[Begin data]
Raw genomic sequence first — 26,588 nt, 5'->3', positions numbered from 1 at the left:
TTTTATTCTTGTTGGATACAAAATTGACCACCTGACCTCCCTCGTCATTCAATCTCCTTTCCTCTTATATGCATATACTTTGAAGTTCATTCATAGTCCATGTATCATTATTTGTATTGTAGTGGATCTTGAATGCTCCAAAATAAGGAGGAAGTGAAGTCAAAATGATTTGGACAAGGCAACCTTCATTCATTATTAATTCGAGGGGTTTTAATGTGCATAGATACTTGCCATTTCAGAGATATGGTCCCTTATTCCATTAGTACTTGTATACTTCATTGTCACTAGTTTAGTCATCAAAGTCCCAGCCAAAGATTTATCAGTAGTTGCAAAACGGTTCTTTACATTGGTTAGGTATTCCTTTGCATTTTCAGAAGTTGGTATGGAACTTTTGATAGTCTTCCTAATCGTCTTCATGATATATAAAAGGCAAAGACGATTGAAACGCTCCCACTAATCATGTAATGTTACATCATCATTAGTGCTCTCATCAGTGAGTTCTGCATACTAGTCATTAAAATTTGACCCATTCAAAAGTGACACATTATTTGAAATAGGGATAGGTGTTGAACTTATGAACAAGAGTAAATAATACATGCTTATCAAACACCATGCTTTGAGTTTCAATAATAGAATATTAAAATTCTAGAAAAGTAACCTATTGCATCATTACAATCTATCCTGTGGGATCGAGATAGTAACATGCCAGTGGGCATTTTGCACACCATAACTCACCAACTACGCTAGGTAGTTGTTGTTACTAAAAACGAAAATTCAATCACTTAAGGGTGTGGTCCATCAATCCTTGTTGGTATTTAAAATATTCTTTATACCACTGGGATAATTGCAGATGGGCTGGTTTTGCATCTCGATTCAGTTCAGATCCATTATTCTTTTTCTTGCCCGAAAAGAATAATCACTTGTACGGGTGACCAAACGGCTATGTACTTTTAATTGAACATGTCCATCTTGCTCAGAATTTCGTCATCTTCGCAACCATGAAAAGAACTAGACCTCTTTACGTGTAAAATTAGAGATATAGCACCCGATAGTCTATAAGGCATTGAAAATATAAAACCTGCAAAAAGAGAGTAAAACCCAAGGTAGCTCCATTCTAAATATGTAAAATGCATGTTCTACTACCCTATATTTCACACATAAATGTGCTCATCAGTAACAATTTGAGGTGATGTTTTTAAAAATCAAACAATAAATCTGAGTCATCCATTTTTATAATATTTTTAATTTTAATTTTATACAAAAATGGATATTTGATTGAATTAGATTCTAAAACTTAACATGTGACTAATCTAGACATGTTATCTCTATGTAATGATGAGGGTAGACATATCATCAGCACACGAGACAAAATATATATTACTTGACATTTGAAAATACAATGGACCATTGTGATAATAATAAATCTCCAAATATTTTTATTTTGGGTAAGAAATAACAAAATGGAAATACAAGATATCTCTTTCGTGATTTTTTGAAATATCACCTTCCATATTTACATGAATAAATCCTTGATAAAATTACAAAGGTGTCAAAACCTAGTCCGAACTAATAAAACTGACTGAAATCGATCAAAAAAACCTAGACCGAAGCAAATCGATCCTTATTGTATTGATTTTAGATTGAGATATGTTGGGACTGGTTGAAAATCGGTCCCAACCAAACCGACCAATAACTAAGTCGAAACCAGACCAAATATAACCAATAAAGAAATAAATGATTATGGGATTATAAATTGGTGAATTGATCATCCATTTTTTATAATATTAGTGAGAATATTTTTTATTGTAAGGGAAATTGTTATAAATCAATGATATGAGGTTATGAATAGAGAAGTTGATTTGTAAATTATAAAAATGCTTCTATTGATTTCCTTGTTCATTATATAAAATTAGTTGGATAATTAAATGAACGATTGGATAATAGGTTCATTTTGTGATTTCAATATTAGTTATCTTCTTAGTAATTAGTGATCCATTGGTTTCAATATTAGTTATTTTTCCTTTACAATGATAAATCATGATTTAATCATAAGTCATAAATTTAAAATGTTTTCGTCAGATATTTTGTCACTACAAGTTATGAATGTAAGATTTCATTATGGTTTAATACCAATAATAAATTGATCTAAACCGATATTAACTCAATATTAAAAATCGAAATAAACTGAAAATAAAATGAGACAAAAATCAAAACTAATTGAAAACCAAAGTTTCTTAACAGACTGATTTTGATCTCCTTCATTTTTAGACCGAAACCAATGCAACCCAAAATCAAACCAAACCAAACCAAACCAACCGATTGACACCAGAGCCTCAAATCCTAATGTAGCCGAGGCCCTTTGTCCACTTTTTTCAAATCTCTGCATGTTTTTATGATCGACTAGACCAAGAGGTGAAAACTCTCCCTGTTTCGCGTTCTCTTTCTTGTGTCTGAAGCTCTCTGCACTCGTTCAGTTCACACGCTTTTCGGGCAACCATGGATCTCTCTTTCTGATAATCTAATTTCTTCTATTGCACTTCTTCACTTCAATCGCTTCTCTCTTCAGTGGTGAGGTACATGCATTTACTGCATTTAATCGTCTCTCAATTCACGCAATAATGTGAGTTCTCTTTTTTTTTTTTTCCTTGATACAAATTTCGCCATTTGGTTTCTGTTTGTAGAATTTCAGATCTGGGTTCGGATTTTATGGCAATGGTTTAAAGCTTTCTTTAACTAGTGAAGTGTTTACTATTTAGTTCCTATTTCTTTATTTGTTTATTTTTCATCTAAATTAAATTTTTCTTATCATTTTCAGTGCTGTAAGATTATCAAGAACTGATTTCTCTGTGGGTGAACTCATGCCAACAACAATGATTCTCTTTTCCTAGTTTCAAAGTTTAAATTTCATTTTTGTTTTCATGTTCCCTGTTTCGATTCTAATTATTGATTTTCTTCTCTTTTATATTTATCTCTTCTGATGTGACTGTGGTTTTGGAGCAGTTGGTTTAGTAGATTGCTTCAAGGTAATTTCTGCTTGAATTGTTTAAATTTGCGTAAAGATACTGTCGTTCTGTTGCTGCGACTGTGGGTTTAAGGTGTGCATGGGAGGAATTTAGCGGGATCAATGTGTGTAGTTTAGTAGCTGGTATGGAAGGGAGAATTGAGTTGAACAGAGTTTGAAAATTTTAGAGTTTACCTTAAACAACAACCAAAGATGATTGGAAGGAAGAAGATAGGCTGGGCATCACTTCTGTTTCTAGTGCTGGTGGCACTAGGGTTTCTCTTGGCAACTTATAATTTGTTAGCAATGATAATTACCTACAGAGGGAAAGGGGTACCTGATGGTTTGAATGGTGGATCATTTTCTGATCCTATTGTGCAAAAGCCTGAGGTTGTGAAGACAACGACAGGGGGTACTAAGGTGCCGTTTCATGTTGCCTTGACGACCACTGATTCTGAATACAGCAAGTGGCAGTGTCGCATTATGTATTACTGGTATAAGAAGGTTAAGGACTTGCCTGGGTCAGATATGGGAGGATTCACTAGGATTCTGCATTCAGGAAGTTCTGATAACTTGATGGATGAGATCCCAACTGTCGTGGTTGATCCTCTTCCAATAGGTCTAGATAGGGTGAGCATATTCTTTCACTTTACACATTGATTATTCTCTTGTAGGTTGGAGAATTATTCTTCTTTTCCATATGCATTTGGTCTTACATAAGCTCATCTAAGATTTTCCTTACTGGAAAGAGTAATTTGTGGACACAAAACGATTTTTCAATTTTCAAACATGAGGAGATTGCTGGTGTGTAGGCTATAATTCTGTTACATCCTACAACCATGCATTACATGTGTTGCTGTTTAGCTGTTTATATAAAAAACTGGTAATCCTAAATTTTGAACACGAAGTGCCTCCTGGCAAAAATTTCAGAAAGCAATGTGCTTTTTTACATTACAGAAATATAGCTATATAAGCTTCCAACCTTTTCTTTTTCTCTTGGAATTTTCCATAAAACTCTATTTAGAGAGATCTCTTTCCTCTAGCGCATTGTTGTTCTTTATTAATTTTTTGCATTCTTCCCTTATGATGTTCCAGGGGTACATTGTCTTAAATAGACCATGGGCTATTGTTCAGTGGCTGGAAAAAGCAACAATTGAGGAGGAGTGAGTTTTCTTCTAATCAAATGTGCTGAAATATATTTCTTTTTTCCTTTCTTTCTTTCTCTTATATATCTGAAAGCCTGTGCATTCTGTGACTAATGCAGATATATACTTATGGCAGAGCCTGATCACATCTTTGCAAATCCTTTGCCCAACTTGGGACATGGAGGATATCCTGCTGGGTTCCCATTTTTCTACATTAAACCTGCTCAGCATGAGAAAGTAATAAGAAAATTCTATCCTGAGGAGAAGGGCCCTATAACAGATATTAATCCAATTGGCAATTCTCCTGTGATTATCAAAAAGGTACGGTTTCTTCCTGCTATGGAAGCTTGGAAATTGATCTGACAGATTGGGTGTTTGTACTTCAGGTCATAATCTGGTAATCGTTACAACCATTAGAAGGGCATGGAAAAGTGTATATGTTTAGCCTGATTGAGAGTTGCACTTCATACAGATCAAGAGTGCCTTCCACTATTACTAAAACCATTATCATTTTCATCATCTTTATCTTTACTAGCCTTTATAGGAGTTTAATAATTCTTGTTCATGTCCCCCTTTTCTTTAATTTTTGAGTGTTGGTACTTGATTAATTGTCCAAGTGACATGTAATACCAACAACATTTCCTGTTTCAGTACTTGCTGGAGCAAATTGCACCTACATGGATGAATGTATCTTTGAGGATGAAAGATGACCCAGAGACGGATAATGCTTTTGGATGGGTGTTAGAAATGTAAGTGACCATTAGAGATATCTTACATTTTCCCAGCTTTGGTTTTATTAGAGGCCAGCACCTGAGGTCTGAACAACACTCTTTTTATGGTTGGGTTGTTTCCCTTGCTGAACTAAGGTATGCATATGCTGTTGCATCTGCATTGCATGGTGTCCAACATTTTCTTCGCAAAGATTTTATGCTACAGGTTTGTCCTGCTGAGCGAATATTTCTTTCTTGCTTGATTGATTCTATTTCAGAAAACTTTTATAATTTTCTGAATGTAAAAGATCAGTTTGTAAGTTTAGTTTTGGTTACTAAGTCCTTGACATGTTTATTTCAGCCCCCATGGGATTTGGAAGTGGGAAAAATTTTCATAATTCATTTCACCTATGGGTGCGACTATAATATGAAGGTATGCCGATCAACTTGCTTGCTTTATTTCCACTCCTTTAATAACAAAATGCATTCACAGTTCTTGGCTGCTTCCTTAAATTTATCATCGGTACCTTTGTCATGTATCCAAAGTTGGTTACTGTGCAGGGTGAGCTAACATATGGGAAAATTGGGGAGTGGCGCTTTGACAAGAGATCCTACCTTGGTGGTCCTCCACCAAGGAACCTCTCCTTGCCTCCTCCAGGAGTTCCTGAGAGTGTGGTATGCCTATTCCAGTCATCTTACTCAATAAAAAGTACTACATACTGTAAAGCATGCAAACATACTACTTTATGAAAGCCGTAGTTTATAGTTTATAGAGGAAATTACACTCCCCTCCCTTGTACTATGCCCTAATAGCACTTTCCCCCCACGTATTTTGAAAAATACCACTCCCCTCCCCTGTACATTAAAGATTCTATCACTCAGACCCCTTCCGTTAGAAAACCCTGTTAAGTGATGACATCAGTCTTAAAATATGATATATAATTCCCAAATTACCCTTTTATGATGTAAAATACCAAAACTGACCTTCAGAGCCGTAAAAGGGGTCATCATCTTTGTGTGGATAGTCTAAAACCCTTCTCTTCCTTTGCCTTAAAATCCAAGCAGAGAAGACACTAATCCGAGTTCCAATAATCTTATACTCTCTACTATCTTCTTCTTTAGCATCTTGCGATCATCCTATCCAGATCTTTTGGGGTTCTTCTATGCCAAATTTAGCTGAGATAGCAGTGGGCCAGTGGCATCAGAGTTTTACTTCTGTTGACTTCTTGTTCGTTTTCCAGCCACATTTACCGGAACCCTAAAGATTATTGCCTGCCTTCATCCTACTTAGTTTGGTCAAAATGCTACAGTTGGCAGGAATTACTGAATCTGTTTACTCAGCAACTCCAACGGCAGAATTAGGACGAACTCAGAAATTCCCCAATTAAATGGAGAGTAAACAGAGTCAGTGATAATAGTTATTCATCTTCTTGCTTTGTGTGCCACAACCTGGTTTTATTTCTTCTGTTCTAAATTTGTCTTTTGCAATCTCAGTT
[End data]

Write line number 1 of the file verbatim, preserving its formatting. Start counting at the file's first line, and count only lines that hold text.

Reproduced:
Raw genomic sequence first — 26,588 nt, 5'->3', positions numbered from 1 at the left: